ETFs benefit from a unique process called creation/redemption. In essence creation involves the buying of all the underlying securities and wrapping them into the exchange traded fund structure. Whereas, redemption is the process whereby the ETF is ‘unwrapped’ back into the individual securities.
The ETF creation and redemption process takes place in the primary market between the ETF issuer and authorised participants (APs). APs are entities chosen by an ETF issuer to undertake the responsibility of obtaining the underlying assets needed to create an ETF. Authorised participants can be large institutional organisations or market makers.
Authorised participants create ETF shares in large increments—known as creation units—by assembling the underlying securities of the fund in their appropriate weightings to reach creation unit size. The AP then delivers those securities to the ETF issuer (like us at SPDR ETFs).
In return, the ETF issuer bundles the securities into the ETF wrapper, and delivers the ETF shares to the AP. These newly created ETF shares are then introduced to the secondary market, where they are traded between buyers and sellers through the exchange.
When demand increases, more ETF shares can be created using this process. In effect, this allows the liquidity of an ETF’s underlying securities to enhance the liquidity of the ETF itself.
APs can also redeem ETF shares by reversing this process. Large increments of ETF shares—known as redemption units—are collected in the secondary market and then delivered to the ETF issuer in exchange for the underlying securities in the appropriate weighting equaling that redemption unit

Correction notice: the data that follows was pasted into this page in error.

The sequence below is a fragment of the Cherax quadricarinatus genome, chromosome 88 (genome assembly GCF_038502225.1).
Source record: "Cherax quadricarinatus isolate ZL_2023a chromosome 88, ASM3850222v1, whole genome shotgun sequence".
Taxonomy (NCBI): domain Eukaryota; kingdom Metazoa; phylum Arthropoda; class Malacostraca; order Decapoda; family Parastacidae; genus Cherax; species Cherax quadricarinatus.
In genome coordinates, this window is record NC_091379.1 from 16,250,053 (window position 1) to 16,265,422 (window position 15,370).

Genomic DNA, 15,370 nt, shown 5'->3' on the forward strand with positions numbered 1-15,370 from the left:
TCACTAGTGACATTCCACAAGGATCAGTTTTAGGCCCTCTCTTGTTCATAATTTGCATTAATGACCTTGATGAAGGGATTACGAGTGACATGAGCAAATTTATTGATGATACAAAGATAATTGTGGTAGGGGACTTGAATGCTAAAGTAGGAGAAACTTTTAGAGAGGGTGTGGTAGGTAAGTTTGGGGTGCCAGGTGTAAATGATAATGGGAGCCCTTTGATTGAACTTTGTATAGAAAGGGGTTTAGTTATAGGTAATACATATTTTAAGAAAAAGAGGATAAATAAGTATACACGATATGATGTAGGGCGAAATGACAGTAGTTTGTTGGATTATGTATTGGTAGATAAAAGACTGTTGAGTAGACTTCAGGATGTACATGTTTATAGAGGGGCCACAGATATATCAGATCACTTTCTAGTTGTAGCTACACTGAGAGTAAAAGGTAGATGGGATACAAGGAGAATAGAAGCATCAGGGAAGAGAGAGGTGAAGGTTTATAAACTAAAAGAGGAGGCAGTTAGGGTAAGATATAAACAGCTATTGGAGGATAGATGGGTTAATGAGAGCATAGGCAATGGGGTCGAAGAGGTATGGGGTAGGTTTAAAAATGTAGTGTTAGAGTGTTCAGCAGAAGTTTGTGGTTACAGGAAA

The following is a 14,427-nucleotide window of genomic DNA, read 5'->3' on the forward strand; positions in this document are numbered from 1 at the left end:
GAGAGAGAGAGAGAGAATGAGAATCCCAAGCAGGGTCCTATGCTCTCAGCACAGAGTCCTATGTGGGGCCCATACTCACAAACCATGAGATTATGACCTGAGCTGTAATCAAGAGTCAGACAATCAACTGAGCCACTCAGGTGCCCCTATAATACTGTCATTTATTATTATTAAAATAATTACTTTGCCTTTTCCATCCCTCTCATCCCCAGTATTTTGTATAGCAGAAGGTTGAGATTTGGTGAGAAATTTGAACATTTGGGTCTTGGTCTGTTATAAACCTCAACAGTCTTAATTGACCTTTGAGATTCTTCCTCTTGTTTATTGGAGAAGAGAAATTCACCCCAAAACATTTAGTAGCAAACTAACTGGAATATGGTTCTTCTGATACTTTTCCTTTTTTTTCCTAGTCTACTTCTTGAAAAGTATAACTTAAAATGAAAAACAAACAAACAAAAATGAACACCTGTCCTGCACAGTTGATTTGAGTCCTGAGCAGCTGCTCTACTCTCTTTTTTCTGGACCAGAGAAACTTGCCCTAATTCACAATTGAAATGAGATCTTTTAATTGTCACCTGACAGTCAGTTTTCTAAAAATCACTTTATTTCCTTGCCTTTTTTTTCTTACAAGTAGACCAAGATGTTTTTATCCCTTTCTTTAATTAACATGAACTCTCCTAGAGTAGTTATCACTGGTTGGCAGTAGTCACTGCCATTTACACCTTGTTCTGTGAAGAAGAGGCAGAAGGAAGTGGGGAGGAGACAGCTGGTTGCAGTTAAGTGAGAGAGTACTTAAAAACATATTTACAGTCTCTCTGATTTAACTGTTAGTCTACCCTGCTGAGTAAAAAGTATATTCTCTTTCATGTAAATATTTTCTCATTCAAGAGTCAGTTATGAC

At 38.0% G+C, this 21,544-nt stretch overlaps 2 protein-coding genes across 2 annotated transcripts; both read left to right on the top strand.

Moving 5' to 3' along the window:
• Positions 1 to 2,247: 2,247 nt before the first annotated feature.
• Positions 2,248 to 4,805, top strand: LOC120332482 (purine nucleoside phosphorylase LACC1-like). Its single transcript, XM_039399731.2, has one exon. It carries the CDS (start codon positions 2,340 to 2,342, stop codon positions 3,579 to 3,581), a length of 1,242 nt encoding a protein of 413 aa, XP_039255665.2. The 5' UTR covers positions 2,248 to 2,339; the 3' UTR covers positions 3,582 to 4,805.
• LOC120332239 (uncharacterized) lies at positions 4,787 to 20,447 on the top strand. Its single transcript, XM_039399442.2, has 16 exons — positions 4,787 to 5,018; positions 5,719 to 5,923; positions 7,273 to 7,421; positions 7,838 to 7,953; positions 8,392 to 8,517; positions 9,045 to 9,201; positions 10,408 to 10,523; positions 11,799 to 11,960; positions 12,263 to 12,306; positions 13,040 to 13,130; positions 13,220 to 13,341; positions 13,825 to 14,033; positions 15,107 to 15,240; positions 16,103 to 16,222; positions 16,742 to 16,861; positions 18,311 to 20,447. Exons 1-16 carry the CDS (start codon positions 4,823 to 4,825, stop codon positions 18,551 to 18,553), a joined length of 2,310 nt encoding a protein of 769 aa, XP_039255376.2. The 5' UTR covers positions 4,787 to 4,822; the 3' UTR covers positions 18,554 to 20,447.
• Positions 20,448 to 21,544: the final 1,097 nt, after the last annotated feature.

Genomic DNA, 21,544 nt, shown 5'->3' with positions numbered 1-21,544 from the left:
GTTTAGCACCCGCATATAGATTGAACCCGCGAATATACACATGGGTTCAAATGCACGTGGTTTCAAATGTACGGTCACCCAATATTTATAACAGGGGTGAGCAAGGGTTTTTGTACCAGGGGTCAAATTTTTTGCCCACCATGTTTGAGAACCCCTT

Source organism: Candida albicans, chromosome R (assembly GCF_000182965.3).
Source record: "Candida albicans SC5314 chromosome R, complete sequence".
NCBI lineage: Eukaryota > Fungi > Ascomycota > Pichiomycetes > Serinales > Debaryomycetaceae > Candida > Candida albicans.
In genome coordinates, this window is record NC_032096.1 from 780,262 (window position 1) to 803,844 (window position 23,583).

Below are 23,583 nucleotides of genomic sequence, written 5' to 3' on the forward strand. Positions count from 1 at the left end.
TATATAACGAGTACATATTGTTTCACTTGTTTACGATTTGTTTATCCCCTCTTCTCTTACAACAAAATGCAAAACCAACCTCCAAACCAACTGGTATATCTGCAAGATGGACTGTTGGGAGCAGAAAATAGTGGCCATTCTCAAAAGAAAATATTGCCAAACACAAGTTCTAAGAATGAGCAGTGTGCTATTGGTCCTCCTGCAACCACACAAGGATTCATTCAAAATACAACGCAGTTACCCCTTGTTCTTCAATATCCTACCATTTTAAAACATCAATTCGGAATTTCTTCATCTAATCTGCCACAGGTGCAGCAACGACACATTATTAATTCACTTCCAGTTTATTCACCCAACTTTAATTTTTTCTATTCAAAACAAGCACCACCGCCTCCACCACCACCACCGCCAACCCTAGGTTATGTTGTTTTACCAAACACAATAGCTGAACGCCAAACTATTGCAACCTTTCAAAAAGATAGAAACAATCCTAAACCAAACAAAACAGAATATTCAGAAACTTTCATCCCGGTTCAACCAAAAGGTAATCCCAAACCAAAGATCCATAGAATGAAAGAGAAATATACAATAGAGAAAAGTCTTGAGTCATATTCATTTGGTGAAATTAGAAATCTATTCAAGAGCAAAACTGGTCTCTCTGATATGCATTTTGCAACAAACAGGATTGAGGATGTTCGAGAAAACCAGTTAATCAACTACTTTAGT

As redemption is the opposite process to creation, when demand decreases, the ETF can be dissembled back into single securities.
As a result of the creation/redemption process, the ETF’s portfolio manager typically does not need to buy or sell securities except for rebalancing purposes.
The creation and redemption process may seem complicated, but it is one of the mechanisms that drives ETFs’ potential benefits.
Creation and Redemption Process
The process whereby an ETF issuer takes in and disburses baskets of assets in exchange for the issuance or removal of new ETF shares.
The degree to which an asset or security can be bought or sold in the market without affecting the asset’s price. Liquidity is characterised by a high level of trading activity.
The market where shares of an ETF are created or redeemed.
A market where investors purchase or sell securities or assets from or to other investors, rather than from issuing companies themselves. The Australian Stock Exchange (ASX) and the Chi-X Australia (Chi-X) are secondary markets.
ETFs can trade above or below their intraday indicative Net Asset Value (iNAV). This discrepancy is known as a premium or discount in the fund.